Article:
Former student, linked by fingerprints, is arrested in 1996 school arson: Sheriff
Daniel Harris, 40, was charged with arson and burglary; he was 17 at the time.
Twenty-three years after a South Carolina high school was set on fire, a former student -- allegedly linked by his fingerprints -- has been arrested for arson, authorities said.
In the middle of the night in August 1996, Macedonia High School was vandalized and set ablaze, with books in hallways used as kindling, Berkeley County Sheriff Duane Lewis said. The fire wasn't discovered until hours later and the building was "totally destroyed," he said.
"This school represented a community. It was where everything happened. And the people in Macedonia had a love for this school," the sheriff said at a news conference on Wednesday. "And to see it totally destroyed on that Aug. 4 night really devastated a lot of people."
Sally Wofford, chair of the Berkeley County School Board, was in the last graduating class at Macedonia High School before the fire.
"This was a terrible loss of a beautiful, historic building," Wofford said at the news conference. She said when she closes her eyes she still sees the school's "magnificent" hardwood floors and vaulted ceilings.
About two years ago the sheriff said he asked the cold case team to reexamine the unsolved crime.
That's when investigators "discovered some evidence we didn't know we had" -- "a match on a set of fingerprints that at the time was in a unique place that would have indicated involvement in this crime," Lewis said. He did not elaborate on where the fingerprints were found.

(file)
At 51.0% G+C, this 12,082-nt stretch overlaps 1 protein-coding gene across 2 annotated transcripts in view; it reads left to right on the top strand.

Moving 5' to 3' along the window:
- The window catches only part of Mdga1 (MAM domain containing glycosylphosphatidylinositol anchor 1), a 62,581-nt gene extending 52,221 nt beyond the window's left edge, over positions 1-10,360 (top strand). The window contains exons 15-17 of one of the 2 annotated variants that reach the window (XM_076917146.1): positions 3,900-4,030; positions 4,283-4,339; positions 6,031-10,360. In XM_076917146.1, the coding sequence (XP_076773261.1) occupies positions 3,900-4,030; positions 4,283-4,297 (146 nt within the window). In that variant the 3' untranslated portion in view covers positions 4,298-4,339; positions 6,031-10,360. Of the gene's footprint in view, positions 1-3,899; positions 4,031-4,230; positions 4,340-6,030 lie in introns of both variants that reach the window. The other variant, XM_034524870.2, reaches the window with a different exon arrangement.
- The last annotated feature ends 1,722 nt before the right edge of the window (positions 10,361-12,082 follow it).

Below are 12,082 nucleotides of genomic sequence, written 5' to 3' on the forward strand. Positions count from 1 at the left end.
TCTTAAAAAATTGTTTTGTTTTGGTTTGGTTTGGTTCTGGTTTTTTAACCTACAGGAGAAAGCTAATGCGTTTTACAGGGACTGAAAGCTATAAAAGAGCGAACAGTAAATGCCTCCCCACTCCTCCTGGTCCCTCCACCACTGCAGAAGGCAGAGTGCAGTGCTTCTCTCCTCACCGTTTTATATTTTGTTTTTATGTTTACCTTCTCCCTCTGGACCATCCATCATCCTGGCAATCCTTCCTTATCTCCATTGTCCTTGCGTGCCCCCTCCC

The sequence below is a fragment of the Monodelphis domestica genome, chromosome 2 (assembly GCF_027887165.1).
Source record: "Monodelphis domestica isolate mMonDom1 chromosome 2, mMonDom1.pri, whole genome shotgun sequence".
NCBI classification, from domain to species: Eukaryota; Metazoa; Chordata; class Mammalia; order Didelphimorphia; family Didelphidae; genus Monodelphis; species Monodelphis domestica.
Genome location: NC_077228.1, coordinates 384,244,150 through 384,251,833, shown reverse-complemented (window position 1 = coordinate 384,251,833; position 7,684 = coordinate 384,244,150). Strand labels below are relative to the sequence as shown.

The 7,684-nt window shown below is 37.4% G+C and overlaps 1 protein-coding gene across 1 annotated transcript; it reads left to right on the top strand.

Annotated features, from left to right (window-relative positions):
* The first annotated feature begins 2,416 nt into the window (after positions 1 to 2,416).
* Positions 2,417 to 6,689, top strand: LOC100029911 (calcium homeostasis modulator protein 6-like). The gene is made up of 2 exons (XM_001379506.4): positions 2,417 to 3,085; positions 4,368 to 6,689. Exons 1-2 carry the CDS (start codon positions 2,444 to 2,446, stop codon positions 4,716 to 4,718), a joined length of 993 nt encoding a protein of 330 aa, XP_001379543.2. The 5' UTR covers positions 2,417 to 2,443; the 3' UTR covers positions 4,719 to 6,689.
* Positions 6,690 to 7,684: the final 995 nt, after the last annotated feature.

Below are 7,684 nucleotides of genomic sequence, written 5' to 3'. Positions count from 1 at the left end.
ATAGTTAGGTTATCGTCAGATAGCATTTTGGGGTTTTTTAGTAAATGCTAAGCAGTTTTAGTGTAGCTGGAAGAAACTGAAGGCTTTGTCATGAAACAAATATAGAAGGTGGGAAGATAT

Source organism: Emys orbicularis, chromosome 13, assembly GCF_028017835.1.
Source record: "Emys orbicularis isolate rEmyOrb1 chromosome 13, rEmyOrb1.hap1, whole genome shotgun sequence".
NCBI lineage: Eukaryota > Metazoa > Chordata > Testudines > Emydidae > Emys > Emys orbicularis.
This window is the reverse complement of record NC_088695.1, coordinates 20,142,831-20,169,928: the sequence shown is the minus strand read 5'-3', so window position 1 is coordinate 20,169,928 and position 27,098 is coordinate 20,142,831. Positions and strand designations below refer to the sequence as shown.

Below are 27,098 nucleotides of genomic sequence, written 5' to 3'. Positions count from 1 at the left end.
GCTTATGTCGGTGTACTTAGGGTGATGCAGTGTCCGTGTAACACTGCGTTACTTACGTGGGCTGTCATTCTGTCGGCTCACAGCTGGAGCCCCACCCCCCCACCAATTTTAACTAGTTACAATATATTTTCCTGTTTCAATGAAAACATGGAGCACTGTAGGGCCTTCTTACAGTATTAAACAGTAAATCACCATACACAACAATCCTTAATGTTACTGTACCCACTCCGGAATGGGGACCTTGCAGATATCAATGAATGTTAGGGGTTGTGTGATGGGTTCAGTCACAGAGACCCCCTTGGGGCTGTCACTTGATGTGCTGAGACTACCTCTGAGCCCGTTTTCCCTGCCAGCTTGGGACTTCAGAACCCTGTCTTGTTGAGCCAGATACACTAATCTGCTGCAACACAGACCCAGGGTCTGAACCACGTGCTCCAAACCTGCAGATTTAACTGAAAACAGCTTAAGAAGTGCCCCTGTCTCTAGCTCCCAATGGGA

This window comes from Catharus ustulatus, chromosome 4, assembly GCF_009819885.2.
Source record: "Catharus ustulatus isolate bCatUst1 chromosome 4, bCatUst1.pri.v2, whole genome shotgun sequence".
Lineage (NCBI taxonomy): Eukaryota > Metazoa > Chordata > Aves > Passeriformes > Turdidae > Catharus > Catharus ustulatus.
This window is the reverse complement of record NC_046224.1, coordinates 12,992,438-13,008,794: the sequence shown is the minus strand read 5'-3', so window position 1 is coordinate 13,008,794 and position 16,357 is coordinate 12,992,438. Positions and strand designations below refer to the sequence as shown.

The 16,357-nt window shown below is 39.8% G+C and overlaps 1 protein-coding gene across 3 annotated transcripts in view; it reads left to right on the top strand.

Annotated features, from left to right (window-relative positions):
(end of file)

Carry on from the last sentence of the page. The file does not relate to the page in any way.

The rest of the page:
Fingerprint experts identified Daniel Scott Harris, 40, as a suspect; he has been charged with second-degree arson and second-degree burglary, according to the sheriff's office.
Harris was a 17-year-old student at Macedonia High School at the time of the fire, Lewis said.
Based on evidence at the scene, authorities believe more suspects were involved in the arson and burglary, the sheriff said, and he asked anyone with information to come forward.
"I can only pray that the guilty parties will fully understand that they did far more than burn down a building," Berkeley County Schools Superintendent Eddie Ingram said. "They burned a hole that in some ways can never be filled."
"We are so heartbroken but we are also relieved," said Wofford, the school board chair. "I pray this brings closure to a lot of people in a community that I represent that made me who I am."
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